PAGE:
OLEG DOU: I can’t really tell if  I’ve noticed any special reactions in comparing different countries.

SRM: To Oleg Dou ‘human nature’ is…

OLEG DOU: That’s a very hard question to answer. I think it’s something related to our special role in the world.

SRM: It’s been a pleasure, Oleg. I hope we can all continue enjoying your art for many years to come.

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Interviewing Jeff Nishinaka, World’s Premier Paper Sculptor

JEFF NISHINAKA, had his ‘eureka’ moment whilst experimenting with different media on assigned graphic and illustration projects, whilst studying at the prestigious Art Centre College of Design (USA).

His phenomenal 3D paper art has since been put to the service of high-profile clients such as Bloomingdale’s, Galeries Lafayette, Toyota, Coca Cola, Paramount Pictures, Harvard Medical School, Random House and Mattel, amongst many others.

His masterpieces range from 8in x 8in to 20 feet tall and 20 feet wide.

Popular actor Jackie Chan owns, as a private collector, the largest collection of his work.

His artistry is considered to be so meticulous that is often regarded as close to “perfection”. In this sophistication, he manages to endow his pieces with such a beaming life force that is both captivating and intriguing.

Little else can be said about this worldwide renowned artist. An impressive portfolio of jaw-dropping, masterful art and over 30 years of experience, along with legions of admirers, have consolidated him as the indisputable World’s Paper Sculpting Master.

SRM: Jeff, thank you for participating in this Q &A. Please tell us a bit about your background, before your UCLA and Art Centre years. Did you show a clear vocation for the arts in your childhood, and, is there anybody in your family who is also artistic?

JEFF NISHINAKA: I remember the exact moment in my life when I knew I wanted to be an artist. I was in the 2nd grade. Our class assignment was to draw a mural on a large piece of paper taped to one of the walls in our classroom. The theme for the mural was a California desert with all its flora and fauna. We were given an assignment to draw anything native to a desert before beginning work on the mural. We were told to vote for the best drawing in the class with the winner being awarded the title of “Mural Monitor”. I drew a desert box turtle and won the title! I didn’t do anything special after that. It was just a fun thing to motivate the students… and started me on a journey.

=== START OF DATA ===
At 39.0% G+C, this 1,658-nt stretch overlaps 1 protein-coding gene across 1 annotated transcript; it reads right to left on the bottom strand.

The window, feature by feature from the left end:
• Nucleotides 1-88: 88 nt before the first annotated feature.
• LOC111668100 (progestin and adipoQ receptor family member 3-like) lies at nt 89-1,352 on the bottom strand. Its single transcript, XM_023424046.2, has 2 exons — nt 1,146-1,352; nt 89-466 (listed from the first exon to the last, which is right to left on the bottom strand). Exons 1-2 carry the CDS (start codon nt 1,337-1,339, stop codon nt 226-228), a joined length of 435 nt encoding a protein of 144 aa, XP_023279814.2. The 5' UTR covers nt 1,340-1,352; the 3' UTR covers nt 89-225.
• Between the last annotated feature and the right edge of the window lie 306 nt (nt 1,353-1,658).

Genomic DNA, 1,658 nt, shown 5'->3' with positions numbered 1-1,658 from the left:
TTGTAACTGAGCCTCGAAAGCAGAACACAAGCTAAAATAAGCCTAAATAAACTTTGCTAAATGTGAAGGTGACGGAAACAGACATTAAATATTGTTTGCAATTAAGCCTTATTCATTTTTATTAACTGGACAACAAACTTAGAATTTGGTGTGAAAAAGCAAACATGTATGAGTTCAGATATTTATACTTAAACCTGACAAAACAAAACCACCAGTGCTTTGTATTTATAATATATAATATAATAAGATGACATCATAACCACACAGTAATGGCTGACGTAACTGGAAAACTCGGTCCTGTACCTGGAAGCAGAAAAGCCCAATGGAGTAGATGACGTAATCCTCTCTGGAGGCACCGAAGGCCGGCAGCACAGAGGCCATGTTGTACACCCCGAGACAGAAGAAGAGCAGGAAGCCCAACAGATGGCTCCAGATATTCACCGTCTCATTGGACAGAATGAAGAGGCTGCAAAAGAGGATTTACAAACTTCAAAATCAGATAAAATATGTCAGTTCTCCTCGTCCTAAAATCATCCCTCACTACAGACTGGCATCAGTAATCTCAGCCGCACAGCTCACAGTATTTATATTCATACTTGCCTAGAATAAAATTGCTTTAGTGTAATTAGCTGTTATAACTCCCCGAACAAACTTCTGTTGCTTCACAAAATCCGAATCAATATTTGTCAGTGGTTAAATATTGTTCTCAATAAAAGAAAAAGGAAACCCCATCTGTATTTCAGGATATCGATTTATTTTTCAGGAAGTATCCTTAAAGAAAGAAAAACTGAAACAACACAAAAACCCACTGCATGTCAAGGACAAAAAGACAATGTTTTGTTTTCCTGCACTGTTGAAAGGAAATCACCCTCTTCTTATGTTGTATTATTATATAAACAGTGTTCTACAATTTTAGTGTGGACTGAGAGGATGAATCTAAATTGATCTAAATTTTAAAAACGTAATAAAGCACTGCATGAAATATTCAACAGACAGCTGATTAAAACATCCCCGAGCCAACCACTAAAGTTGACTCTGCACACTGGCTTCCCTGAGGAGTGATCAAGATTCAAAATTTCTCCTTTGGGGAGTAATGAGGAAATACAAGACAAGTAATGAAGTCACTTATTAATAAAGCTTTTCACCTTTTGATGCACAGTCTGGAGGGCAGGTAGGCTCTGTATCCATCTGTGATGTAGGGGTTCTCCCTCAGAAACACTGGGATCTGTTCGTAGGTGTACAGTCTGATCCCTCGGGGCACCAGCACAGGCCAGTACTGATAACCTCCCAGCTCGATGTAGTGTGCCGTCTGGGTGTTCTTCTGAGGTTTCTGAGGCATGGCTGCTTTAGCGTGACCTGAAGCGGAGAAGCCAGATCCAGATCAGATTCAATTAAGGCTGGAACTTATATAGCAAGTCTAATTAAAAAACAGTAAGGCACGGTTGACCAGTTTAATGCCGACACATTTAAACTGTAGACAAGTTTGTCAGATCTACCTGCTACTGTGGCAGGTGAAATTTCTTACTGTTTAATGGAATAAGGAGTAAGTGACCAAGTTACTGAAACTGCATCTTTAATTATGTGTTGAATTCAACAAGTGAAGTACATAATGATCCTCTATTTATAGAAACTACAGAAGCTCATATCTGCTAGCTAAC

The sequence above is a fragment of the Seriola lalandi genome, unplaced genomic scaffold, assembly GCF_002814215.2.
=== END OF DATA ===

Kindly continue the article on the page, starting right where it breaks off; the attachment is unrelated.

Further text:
My Mom is really good at drawing. She once drew a Tyrannosaurus Rex dinosaur for me when I was a kid. I thought it was the greatest thing. My Dad was always good at fixing and building things. He taught me how to make balsa wood biplanes from model kits. He was always good at working with his hands, from building science projects for my sister’s Junior High School science fair to displays for product conventions. As a kid, I would spend hours alone in my Dad’s garage workshop cutting, sanding and making things.

SRM: Paper is definitely not as manageable as other sculpting materials. How is that you preferred this medium above others? What do you feel when working on a 3D piece made of this material?

JEFF NISHINAKA: I don’t really think the technique of working with paper as challenging or demanding. The real challenge is in how to design the piece, what elements to include and from what angle it is to be viewed. When working with paper, I want to manipulate it in the least invasive way, to maintain its integrity and not overwork it. I want the viewer to see the texture and feel of the paper and its tactile quality. I feel like I’m having fun playing with a bunch of cut pieces of paper!

SRM: You cover a wide range of subjects in your sculpture, from Asian cultural elements such as martial arts or the dragons mythology, to entire cities and animal jungles and even 3D portraits of European celebrities. What is the theme that inspires you the most when creating a piece that hasn’t been commissioned by somebody else?